The Role of Quasars in the Formation of Massive Galaxies
- Author(s): Vayner, Andrey
- Advisor(s): Wright, Shelley A
- et al.
This thesis studies actively accreting supermassive black holes (SMBH) known as quasars and their impact on the formation and evolution of massive galaxies. Theoretical work predicts that quasars are responsible for regulating the growth of the SMBH and its host galaxy. Winds driven by radiation pressure from the accretion disk and quasar jets are predicted to remove a substantial amount of gas from the host galaxy. Massive galaxies are observed to form the majority of their stars when the Universe was only 3.5 billion years old. During this epoch, the most massive SMBH already grew a substantial fraction of their mass. The SMBH is predicted to regulate the growth of the host galaxy during this co-evolutionary phase.
We have undertaken an extensive adaptive optics (AO) assisted integral field spectroscopy (IFS) survey of distant quasar host galaxies when the Universe was only 2.2-4.6 Gyr old. We conducted observations using the 10-meter W.M. Keck Observatory optical and infrared telescope. The survey aims to measure the gas-phase properties of quasar host galaxies such as metallicities, star formation rates, photoionization mechanisms, and search for galaxy-wide outflows potentially driven by the quasar. We detect outflows in all objects on scales from <1 kpc to 10 kpc. Half the outflows are consistent with being driven by a powerful energy-conserving shock, while the rest are either driven by radiation pressure or an isothermal shock. The outflows are the dominant source of gas depletion in these distant quasar host galaxies.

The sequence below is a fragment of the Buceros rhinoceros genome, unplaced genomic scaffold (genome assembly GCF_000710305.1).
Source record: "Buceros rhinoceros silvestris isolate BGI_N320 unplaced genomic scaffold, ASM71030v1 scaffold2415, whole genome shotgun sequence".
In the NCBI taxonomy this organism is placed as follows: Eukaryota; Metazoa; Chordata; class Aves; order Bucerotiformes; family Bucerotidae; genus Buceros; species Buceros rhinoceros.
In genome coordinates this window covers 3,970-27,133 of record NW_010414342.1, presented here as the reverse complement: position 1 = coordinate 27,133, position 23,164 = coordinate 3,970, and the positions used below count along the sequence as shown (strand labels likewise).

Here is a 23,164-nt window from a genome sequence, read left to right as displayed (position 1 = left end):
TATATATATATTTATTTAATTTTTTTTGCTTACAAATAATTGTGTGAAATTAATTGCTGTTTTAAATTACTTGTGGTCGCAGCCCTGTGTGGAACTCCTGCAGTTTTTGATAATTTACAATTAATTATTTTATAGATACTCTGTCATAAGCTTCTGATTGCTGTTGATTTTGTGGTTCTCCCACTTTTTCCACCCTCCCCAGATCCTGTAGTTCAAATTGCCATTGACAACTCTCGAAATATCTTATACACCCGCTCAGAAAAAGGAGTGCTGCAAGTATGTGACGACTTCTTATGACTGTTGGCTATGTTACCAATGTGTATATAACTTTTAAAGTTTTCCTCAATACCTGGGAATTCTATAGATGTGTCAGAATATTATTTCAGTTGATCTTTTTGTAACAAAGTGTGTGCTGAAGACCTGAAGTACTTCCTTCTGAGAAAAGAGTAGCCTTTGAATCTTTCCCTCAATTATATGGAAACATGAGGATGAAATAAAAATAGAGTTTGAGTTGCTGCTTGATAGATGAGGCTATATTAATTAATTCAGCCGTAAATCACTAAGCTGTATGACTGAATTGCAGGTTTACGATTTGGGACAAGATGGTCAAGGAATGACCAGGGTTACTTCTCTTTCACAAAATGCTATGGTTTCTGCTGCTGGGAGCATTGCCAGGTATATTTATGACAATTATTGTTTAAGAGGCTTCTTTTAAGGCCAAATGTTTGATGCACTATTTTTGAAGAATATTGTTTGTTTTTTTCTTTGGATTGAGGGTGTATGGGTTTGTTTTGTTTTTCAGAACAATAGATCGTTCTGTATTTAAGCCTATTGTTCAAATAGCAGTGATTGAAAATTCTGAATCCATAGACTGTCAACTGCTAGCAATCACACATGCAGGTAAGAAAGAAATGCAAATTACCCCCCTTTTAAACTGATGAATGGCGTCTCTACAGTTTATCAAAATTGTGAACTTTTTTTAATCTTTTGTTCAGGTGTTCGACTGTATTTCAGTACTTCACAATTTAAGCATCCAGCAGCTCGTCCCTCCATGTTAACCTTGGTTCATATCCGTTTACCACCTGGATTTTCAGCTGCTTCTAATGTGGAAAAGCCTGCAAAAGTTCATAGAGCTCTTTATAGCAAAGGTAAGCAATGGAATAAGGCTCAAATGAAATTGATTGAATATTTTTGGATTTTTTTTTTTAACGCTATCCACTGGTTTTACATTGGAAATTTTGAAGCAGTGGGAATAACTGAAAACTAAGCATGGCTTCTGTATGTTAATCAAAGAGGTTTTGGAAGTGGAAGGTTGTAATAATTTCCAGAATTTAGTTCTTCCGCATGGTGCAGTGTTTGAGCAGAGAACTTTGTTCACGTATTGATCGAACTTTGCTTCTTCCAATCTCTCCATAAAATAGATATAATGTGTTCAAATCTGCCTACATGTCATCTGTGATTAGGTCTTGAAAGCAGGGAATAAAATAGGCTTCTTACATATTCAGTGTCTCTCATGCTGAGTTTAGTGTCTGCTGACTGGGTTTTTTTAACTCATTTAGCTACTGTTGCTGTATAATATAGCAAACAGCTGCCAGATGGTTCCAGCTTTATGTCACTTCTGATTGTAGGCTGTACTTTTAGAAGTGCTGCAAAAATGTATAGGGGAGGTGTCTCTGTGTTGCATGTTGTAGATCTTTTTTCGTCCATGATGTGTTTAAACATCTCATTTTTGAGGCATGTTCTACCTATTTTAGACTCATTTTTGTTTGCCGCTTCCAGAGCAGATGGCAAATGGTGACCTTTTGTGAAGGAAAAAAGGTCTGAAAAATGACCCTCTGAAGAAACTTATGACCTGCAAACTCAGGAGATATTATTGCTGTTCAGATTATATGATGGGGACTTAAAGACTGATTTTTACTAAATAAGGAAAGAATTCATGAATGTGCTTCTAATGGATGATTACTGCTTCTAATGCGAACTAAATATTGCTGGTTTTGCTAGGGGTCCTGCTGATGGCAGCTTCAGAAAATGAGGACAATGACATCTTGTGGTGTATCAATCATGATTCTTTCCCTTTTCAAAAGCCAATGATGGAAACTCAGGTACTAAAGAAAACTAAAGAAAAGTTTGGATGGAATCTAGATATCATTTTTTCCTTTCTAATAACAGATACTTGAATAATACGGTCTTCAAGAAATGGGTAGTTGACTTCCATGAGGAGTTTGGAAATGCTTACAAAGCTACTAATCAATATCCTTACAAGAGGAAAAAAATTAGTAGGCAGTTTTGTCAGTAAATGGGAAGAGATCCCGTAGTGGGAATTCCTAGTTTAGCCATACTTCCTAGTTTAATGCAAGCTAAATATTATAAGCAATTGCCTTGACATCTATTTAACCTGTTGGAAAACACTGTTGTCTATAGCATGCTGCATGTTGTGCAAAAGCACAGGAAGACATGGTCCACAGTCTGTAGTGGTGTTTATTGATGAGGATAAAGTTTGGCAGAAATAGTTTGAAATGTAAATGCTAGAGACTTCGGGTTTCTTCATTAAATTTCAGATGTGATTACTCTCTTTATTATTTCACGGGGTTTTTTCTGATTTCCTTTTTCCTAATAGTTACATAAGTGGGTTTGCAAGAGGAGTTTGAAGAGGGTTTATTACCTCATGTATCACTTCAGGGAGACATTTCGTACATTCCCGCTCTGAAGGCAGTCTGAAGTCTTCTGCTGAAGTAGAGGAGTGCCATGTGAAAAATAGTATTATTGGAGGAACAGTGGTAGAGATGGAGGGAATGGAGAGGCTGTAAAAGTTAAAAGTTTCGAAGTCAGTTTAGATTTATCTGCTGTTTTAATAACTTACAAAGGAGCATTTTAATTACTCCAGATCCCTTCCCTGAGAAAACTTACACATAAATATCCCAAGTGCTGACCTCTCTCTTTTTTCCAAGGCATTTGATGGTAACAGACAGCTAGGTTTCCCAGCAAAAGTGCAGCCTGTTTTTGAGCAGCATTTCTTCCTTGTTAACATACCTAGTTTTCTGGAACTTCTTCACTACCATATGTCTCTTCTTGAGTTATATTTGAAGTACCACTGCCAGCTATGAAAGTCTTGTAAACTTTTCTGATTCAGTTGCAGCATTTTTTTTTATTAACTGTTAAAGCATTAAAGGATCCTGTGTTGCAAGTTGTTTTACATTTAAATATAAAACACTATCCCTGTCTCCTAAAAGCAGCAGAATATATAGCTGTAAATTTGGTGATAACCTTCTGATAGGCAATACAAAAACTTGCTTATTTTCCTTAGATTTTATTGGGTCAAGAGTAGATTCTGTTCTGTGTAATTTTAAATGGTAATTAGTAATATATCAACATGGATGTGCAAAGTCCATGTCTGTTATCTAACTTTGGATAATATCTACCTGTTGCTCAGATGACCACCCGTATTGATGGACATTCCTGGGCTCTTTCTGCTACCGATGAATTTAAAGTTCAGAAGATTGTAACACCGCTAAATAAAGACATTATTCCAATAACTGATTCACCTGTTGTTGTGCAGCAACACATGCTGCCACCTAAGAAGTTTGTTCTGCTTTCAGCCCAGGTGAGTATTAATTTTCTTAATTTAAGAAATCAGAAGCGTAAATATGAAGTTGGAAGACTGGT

For the quasar 3C298, we have also conducted observations aimed at studying the molecular gas reservoir with the Atacama Large Millimeter Array (ALMA). In addition to detecting an ionized outflow in 3C298, we detect the first molecular outflow driven by a distant quasar. These observations show clear evidence for quasar driven outflows removing the molecular interstellar medium (ISM) through negative feedback.
The gas in the host galaxies is photoionized by a combination of O & B stars, the quasar, and radiative shocks. The chemical enrichment of the ISM is lower compared to the level observed in massive local galaxies. The quasar host galaxies appear to be under-massive relative to the mass of the SMBH based on local-scaling relations between the SMBH mass and galaxy mass. Substantial stellar growth and chemical enrichment are necessary if these galaxies are to grow and evolve into the most massive present-day elliptical galaxies.